Wild Eyes AKA Wild Eyes S.F. interview with Carson Binks and Janiece Gonzalez
Someone call Marty McFly because I found a time machine, a surefire way to hit eighty-eight miles per hour in thirty seconds or less… San Francisco’s Wild Eyes are dishing out seriously fuzzed out riffage a la Deep Purple and Black Sabbath like hits of acid at a Dead show! Lead singer Janiece Gonzlez’s voice is a smoky, powerful and intense experience easily shredding through the din of distortion and thunderous bottom end. She reminds me a lot of the strong female leads of the late 60’s and early 70’s, Joplin or Melanie meets Mia Zapata, a twisted chanteuse-esque blast of power and emotion. The guitars carry a twinge of tasty southern rock as they jump between meating out gnarly riffage and melting the fret board off with mind bending hard psych rock solos that build up like frenzied sky scrapers of sound, before imploding and tumbling back into the melody of the song, like a tsunami wave carrying the listener off into the ocean of fuzz and distortion! Usually I struggle with what to call a band, what to tell people they sound like when they might have never even heard of them before. That’s not the case with Wild Eyes. They’re hard rock, period. End of sentence. Straight up, no nonsense, no bullshit, real deal rock ‘n’ rollers; and god damn is it refreshing to hear a band like that. They’re not striving for some retro sound, they’re not hung up on notions of what they should sound like, they’re just out there kicking ass and taking names. With one self-titled album under their belts, rumblings on the street of another release and recently interviewing their label mates Hot Lunch (Interview here), it was time to stare down these Wild Eyes long enough to get them to answer some questions about the band! Just trust me and stream the debut album at the Bandcamp; you can thank me later.
What’s Wild Eyes’ lineup these days? Is this your original lineup or have there been any changes since the band started?
Janiece: Wild Eyes started super randomly! I was singing karaoke in The Mission and Justin Caucutt, our original guitar player, saw me and was like “Dude! Wanna jam!?!” I had no idea what that meant, so I asked my ex Jesse and his bud Carson if they wanted to come; I was nervous and didn’t know shit… They showed up with me and it kicked ass!!! Since then Justin has gotten married and Jesse and I broke up. Chris was a good bud and a killer guitar player and he agreed to link up with our train. Carson found Ben after touring with Saviours on the east coast… I couldn’t be happier with the lineup now.
Carson: This is Carson Binx, bassist in Wild Eyes speaking. Our original lineup was myself, Janiece Gonzales on vox, Justin Caucutt on guitar and Jesse Thompson on drums. Justin quit before we played our first show and was replaced by Chris Corona. After we recorded the first album, Jesse was replaced by the mighty Ben Richardson.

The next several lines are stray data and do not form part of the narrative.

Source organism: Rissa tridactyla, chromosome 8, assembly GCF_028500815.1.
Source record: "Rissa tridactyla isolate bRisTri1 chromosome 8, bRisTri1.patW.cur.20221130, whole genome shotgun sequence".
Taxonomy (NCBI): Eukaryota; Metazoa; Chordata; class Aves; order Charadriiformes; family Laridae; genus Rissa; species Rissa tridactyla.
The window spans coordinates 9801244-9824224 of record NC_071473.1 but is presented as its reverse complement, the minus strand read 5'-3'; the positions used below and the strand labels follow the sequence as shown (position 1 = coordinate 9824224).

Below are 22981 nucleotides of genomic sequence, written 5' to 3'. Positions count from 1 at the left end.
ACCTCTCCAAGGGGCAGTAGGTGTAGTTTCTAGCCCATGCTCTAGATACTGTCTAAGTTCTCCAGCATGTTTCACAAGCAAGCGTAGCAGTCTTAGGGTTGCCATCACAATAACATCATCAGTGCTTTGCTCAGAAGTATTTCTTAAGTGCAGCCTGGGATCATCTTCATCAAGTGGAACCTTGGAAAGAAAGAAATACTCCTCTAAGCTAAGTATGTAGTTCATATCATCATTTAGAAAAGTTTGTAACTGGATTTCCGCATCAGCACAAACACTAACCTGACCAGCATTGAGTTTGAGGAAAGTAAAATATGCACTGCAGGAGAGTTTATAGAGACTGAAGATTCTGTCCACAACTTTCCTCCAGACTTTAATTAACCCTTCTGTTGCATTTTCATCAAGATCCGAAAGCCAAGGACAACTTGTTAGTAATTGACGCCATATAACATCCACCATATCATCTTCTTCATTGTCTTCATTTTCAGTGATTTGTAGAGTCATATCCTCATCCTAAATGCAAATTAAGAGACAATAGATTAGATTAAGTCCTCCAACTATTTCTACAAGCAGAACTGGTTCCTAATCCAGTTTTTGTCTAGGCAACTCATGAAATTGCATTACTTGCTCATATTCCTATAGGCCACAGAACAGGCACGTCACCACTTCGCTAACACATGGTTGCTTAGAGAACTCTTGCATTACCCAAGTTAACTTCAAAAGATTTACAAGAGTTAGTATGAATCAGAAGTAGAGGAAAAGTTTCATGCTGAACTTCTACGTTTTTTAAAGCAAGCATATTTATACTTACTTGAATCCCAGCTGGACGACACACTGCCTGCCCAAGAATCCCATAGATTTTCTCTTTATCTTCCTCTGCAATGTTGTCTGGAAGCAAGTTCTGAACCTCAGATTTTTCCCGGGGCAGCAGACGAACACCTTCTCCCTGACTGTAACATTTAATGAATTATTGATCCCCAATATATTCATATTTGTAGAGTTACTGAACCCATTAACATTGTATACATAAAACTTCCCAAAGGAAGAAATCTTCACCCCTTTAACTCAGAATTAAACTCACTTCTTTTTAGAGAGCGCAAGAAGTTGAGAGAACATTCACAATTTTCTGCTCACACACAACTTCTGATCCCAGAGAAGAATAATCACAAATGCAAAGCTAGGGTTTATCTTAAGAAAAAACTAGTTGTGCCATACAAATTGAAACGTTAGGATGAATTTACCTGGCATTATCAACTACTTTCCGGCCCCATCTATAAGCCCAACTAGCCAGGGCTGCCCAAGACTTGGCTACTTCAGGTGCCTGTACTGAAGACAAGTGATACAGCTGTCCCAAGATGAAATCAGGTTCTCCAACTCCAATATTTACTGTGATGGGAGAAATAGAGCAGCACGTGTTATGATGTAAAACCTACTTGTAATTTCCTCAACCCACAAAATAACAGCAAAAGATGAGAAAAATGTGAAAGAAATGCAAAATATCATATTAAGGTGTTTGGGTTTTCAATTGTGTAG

I love playing musical connect the dots, there’s nothing more fun than trying to figure out everything that someone’s been up to, expect for maybe cheating… Are any of you in any other active bands at this point? Have you released any music with anyone in the past? If so, can you tell us about that
Carson: This is Janiece’s first band, but the rest of us have been in plenty of bands. Currently, I also play in a band called Saviours. In the past, I’ve released music with Parchman Farm and Dzjenghis Khan. Chris is in Floating Goat and Hazzard’s Cure.
Where are you all originally from?
Janiece: I’m from Long Beach California. A true rock n roll hood rat who survived and got the fuck out!
Carson: Ben is from Washington D.C., Chris is from Southern California and I’m from Toronto.
What was the music scene like there when you were younger? Did you see a lot of shows? Do you feel like the scene there playing a large, important role in shaping the way that you play today or in forming your musical tastes?
Carson: I’ve been to hundreds of shows over the years, but can’t say I’ve ever been influenced by any scene in particular. I moved to San Francisco thinking I’d find lots of other people who wanted to play super heavy rock in the vein of Blue Cheer, but it ended up taking ten years to get the band that existed in my head to come to fruition.
Janiece: I grew up sneaking out of my super Christian home to go see bands like The Angry Samoans and The Mormons. The music scene in Long beach was shitty, but we had to make what we could outta it I guess. I’m just glad I didn’t end up a square like all those other dudes.
What was your home like when you were growing up? Was there a lot of music in the house? Were either your parents or any of your relatives musicians or extremely, involved or interested in music?
Carson: Growing up, I would listen to my Dad’s records all the time, which included the rock standards, The Beatles, The Stones, Zeppelin, Grand Funk and the oldies station. We didn’t have cable, but I remember seeing some videos at friends’ houses and liking Michael Jackson. The video for “Rockit” by Herbie Hancock scared the shit outta me. I especially liked watching Solid Gold and Soul Train at my friend Gregory’s house; he was black.